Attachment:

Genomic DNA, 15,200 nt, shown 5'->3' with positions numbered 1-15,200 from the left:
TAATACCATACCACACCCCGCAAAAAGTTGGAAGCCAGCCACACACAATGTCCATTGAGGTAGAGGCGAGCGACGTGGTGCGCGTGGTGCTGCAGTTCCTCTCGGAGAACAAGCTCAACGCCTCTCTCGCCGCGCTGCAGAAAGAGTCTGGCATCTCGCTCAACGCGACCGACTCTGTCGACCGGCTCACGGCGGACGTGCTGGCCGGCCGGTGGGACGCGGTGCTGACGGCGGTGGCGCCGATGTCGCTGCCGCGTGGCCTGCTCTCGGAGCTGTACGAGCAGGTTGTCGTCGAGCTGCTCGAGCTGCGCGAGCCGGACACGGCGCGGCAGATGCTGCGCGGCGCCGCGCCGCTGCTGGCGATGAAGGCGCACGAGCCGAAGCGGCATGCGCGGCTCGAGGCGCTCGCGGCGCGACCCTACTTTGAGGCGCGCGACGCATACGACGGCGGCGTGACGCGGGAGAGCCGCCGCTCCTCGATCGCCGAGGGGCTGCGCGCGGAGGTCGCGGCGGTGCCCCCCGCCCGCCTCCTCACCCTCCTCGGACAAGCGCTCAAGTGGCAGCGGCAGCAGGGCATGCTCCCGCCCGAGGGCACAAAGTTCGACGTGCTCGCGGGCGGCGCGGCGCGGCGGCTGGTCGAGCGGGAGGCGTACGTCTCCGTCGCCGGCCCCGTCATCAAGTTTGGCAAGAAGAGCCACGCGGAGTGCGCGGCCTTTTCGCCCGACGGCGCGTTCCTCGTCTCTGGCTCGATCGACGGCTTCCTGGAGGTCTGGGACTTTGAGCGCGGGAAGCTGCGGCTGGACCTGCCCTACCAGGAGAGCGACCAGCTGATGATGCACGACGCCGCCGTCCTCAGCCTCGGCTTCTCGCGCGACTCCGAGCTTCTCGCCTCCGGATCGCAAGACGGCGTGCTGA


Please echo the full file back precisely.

Genomic DNA, 15,200 nt, shown 5'->3' with positions numbered 1-15,200 from the left:
TAATACCATACCACACCCCGCAAAAAGTTGGAAGCCAGCCACACACAATGTCCATTGAGGTAGAGGCGAGCGACGTGGTGCGCGTGGTGCTGCAGTTCCTCTCGGAGAACAAGCTCAACGCCTCTCTCGCCGCGCTGCAGAAAGAGTCTGGCATCTCGCTCAACGCGACCGACTCTGTCGACCGGCTCACGGCGGACGTGCTGGCCGGCCGGTGGGACGCGGTGCTGACGGCGGTGGCGCCGATGTCGCTGCCGCGTGGCCTGCTCTCGGAGCTGTACGAGCAGGTTGTCGTCGAGCTGCTCGAGCTGCGCGAGCCGGACACGGCGCGGCAGATGCTGCGCGGCGCCGCGCCGCTGCTGGCGATGAAGGCGCACGAGCCGAAGCGGCATGCGCGGCTCGAGGCGCTCGCGGCGCGACCCTACTTTGAGGCGCGCGACGCATACGACGGCGGCGTGACGCGGGAGAGCCGCCGCTCCTCGATCGCCGAGGGGCTGCGCGCGGAGGTCGCGGCGGTGCCCCCCGCCCGCCTCCTCACCCTCCTCGGACAAGCGCTCAAGTGGCAGCGGCAGCAGGGCATGCTCCCGCCCGAGGGCACAAAGTTCGACGTGCTCGCGGGCGGCGCGGCGCGGCGGCTGGTCGAGCGGGAGGCGTACGTCTCCGTCGCCGGCCCCGTCATCAAGTTTGGCAAGAAGAGCCACGCGGAGTGCGCGGCCTTTTCGCCCGACGGCGCGTTCCTCGTCTCTGGCTCGATCGACGGCTTCCTGGAGGTCTGGGACTTTGAGCGCGGGAAGCTGCGGCTGGACCTGCCCTACCAGGAGAGCGACCAGCTGATGATGCACGACGCCGCCGTCCTCAGCCTCGGCTTCTCGCGCGACTCCGAGCTTCTCGCCTCCGGATCGCAAGACGGCGTGCTGA